I have consistently supported legislation and policies to get the nation’s long-term fiscal house in order by balancing the budget and reforming mandatory programs, so we can eventually pay down our debt.
Budget and Spending
The federal government must cut back on spending so that it can run efficiently and effectively for its citizens. Of the more than $3.7 trillion in annual spending by the federal government, about one third is spent on discretionary programs (those that Congress and the president control on an annual basis). But unless we take on the complicated task of reforming the other two thirds of government designated as mandatory spending (mostly entitlement programs), America will eventually go bankrupt.
The real challenge is that the mandatory side of the budget – including interest on the national debt – is by far the largest category and rapidly growing. Numerous facts, figures and economic analyses have for years warned about the unsustainable growth of mandatory spending. For example, the Congressional Budget Office (CBO) reported that mandatory represented 34 percent of all government spending in 1965; today, that figure has risen dramatically to reflect more than two-thirds of all spending in 2018. By 2028, mandatory is on track to cover at least 77 percent of all spending.
With mandatory spending, it’s not only the rapid rate of its growth, eclipsing discretionary spending, that is alarming. CBO has also projected that the federal trust funds connected to Medicare and Social Security are quickly nearing insolvency and thus will eventually fail to deliver on the benefits promised. On the current path and according to projections by the Congressional Budget Office, Social Security as a whole is expected to become insolvent in 2032 – with the Social Security Disability Insurance Trust Fund unable to pay out full benefits as early as 2028.
Long Term Reforms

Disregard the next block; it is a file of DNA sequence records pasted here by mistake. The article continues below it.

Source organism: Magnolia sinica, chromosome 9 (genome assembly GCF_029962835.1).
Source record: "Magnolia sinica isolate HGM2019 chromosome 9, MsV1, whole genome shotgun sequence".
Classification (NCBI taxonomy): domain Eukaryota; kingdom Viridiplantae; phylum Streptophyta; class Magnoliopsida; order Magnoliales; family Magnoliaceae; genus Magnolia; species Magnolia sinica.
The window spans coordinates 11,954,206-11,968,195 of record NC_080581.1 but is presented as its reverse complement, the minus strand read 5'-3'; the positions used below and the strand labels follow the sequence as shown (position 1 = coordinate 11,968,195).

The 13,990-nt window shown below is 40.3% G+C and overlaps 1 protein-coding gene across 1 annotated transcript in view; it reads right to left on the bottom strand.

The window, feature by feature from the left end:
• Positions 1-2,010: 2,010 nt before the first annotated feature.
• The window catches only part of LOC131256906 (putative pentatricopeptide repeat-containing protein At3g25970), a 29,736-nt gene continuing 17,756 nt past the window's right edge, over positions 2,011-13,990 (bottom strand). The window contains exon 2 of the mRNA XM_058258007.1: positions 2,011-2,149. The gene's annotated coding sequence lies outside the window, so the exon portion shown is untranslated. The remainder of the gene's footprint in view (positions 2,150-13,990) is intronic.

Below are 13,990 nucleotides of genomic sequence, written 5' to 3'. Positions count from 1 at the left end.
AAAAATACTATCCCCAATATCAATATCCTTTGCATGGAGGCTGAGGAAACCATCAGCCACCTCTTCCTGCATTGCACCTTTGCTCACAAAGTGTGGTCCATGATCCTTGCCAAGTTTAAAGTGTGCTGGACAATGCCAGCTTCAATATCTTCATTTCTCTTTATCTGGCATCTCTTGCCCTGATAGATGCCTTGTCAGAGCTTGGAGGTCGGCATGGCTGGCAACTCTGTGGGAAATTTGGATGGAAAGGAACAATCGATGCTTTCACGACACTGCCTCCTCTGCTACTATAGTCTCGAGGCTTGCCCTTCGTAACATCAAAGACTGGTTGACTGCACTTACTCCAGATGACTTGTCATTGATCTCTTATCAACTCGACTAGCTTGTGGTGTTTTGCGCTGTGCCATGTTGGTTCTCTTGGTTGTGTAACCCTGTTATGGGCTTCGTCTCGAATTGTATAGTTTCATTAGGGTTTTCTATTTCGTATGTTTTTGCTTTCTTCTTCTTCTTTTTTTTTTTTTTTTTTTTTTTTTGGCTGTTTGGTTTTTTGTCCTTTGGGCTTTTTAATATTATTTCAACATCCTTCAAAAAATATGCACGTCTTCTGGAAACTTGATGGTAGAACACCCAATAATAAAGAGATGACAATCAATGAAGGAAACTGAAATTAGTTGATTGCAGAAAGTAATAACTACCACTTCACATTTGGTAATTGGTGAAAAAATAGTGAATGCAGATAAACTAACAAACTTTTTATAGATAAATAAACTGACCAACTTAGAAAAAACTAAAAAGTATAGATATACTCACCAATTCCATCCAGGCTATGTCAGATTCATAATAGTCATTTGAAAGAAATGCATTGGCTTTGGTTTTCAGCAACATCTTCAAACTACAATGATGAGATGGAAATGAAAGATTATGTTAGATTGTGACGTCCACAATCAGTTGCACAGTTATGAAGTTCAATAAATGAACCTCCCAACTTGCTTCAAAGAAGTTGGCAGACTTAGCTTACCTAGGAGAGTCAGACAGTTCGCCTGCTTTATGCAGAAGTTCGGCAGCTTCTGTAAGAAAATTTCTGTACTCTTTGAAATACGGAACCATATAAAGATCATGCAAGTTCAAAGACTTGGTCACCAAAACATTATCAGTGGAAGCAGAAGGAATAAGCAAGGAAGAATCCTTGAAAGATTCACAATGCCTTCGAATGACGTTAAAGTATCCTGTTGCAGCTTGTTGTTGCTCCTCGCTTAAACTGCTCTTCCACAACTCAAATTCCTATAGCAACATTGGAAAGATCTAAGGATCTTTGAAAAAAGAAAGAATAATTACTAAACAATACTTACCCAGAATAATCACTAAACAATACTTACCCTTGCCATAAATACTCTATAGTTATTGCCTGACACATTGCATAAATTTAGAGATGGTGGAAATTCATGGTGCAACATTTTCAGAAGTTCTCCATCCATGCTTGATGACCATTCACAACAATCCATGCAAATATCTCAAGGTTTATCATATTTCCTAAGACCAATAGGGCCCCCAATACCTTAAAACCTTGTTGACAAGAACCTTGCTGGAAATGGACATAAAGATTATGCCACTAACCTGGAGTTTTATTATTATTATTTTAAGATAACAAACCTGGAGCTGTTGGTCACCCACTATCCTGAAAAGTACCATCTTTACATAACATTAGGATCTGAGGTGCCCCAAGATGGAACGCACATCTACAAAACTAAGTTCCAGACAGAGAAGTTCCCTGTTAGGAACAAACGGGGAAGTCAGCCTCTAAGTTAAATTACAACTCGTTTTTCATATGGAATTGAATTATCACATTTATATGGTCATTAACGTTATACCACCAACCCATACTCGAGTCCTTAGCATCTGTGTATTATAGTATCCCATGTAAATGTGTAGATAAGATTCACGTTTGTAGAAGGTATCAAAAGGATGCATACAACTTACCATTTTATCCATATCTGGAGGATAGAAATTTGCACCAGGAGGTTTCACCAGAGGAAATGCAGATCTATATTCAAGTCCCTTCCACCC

Clearly, to make real progress toward tackling our burden of debt, tough decisions and careful solutions are required. But the solutions must include reforms to save and sustain the mandatory programs serving many vulnerable Americans. I believe a good place to start would be passage of legislation I introduced again this Congress, the Bipartisan Social Security Commission Act. The bill calls for a bipartisan and bicameral commission tasked with recommending reforms to ensure Social Security is solvent for at least 75 years. Congress would then be required to vote up or down on the commission’s recommendations within 60 legislative days. This approach worked in 1983 when the solvency of Social Security was extended by 50 years. It can work again if our political leaders will face up to their responsibilities and work in a bipartisan manner.
More on Economy
In households across the United States, many families already understand that getting out of debt and staying out of debt requires a budget. Like the countless families who recognize the importance of setting spending limits and living within their means, Republicans have long agreed that the federal government should follow the same example.
During a quick glance of the news, it’s impossible to ignore the mounting crises overseas, like the dangerous uprising of terrorists groups in the Middle East and mobilization of pro-Russia rebels in Ukraine. While these worldwide crises are currently in the forefront and rightly viewed as urgent threats to our nation’s security, the sometimes overlooked yet increasingly dangerous threat to our nation’s future prosperity and security is living in the form of our exploding national debt.
Washington Post - Steven Mufson, Juliet Eilperin and David Nakamura
President Obama will present a federal budget proposal on Monday that would exceed restrictive spending caps mandated by Congress four years ago and propose new capital gains and bank taxes, an effort that will likely get bogged down in congressional opposition to taxes and big budget deficits.
Red Alert Politics - Congressman Tom Cole
Even though many would prefer to forget, last week was a reminder of the painful government shutdown during October of last year. As we recall, that situation dragged on for too long and caused the American people to question the ability of lawmakers to do what they were elected to do. However, when both sides came to the table, they were able to find common ground that restored hope of a government that can function and serve the best interests of the nation.